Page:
Siri : a constrained-object language for reactive program implementation
journal contributionposted on 01.06.2004 by Bruce L. Horn
Any type of content formally published in an academic journal, usually following a peer-review process.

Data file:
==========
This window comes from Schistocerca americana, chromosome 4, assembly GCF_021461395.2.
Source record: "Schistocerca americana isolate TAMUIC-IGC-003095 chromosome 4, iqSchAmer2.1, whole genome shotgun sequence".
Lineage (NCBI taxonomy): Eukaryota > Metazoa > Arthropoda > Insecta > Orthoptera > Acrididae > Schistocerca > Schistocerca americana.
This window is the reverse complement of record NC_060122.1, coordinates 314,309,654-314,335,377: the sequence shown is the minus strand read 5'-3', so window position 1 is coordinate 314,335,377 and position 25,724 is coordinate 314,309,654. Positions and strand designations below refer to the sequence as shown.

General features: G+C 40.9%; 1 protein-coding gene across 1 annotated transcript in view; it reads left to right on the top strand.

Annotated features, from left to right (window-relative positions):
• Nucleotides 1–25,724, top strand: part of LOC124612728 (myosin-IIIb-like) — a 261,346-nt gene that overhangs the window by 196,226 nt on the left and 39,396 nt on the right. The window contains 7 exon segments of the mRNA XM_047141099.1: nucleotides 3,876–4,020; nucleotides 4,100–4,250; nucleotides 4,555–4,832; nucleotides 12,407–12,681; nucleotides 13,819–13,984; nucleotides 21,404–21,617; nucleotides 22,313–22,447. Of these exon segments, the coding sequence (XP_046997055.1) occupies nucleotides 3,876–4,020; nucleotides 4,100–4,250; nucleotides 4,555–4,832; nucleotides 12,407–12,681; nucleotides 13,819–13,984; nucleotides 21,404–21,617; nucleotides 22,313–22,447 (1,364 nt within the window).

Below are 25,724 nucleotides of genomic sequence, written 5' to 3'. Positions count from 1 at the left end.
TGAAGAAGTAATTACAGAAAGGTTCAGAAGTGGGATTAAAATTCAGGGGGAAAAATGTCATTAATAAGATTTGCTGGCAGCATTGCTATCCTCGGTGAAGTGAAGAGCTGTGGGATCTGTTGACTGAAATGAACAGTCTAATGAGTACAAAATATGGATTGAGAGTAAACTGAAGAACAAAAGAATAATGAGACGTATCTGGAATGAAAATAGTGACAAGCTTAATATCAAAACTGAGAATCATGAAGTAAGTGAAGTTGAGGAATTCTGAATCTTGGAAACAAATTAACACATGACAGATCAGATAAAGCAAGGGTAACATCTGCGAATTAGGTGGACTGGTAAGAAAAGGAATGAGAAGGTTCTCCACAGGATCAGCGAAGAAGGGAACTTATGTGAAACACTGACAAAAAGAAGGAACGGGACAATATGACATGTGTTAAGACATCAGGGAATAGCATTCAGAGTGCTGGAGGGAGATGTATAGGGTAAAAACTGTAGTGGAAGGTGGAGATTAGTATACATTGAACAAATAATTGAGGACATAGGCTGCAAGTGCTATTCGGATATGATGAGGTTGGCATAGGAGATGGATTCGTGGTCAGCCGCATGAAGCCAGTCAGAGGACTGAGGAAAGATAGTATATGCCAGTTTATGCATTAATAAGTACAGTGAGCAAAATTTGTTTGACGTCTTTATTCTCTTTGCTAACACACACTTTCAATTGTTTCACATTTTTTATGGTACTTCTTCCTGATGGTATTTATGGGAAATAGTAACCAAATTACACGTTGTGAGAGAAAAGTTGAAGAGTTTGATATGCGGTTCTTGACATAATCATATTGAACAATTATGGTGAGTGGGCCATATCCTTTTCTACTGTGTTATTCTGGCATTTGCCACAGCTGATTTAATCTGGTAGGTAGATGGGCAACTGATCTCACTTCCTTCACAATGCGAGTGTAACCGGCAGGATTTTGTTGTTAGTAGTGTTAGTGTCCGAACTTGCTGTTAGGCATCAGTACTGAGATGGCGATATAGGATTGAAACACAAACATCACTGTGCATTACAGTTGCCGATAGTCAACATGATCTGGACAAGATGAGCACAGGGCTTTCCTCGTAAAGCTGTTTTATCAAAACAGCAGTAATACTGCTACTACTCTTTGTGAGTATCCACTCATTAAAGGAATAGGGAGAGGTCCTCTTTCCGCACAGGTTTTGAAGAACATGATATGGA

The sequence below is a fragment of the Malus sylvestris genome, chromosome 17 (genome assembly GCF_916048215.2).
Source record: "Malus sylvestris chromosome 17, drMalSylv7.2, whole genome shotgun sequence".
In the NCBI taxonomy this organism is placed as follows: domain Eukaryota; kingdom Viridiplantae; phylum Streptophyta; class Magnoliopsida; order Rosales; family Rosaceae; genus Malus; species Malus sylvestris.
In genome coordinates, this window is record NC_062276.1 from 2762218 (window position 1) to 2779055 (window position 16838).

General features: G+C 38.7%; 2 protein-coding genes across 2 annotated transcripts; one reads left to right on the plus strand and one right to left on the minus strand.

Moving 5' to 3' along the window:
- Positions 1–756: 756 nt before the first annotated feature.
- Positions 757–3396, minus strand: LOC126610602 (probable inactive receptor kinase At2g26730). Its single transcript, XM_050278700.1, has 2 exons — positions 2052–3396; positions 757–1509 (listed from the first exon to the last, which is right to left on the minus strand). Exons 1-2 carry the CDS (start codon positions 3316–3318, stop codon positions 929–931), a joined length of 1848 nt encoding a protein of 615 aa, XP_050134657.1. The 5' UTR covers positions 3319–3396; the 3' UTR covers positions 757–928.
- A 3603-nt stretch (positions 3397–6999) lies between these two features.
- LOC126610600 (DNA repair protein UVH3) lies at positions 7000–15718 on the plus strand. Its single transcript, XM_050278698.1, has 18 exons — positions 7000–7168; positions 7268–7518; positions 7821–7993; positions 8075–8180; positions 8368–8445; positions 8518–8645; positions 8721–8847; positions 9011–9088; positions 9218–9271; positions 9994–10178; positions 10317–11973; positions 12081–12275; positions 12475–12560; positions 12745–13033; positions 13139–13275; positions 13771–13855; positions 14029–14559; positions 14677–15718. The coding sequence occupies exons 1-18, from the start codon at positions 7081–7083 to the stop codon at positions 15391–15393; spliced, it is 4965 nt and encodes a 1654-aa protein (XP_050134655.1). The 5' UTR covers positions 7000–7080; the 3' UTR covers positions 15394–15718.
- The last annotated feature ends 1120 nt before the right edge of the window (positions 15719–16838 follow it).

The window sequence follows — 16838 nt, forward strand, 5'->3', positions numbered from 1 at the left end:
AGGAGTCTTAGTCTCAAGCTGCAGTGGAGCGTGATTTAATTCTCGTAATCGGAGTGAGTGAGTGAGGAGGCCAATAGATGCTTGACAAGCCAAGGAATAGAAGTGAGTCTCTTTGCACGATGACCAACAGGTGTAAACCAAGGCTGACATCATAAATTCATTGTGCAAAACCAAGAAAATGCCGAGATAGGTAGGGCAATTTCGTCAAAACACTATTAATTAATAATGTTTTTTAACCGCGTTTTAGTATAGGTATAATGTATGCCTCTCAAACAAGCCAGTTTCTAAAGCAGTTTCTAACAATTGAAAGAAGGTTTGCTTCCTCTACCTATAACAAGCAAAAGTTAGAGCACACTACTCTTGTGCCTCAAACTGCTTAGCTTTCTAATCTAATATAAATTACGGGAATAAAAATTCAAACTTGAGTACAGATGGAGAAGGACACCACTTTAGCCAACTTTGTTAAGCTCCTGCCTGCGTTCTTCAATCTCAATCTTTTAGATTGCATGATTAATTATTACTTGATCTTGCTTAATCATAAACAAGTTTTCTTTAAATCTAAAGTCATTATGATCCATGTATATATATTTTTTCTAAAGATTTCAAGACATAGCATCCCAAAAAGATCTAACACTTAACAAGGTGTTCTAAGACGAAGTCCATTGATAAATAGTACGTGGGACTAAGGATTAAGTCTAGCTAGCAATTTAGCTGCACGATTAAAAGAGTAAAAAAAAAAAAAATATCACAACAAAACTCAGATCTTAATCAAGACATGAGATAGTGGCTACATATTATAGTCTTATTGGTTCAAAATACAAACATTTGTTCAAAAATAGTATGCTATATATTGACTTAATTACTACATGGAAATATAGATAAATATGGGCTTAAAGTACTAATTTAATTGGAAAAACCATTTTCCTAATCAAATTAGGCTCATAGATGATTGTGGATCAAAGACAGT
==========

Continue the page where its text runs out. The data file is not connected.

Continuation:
Abstract: "Siri is a small language intended to simplify the design and implementation of programs with graphical user interfaces such as those available for the Apple Macintosh. The interfaces for such programs are usually based on three concepts: accurate and appealing visual metaphors, interaction by direct manipulation, and immediate reflection of changes in the data. Programs based on these concepts are called reactive, after Alan Kay's Reactive Engine [Kay69]. A well-designed reactive program maintains an internal model that is kept consistent with an end user model. The end user's model is created and modified by direct manipulation, using an input device such as a mouse to alter a visual representation.This puts the user in control, rather than the computer. Implementing reactive programs is difficult, due to computational mechanisms that are rarely supported in existing programming languages. Siri addresses these needs in a simple and uniform way. The declarative nature of Siri bypasses many issues of control flow; dependency networks and constraint satisfaction will transparently sequence updates. Siri's single abstraction mechanism, the constraint pattern, supports multiple object views simultaneously; seperate hierarchies for visual layout, encapsulation, and class/subclass; and multiple concurrent objects.In addition, Siri will provide a straightforward framework for creation and composition of Siri programs using direct manipulation."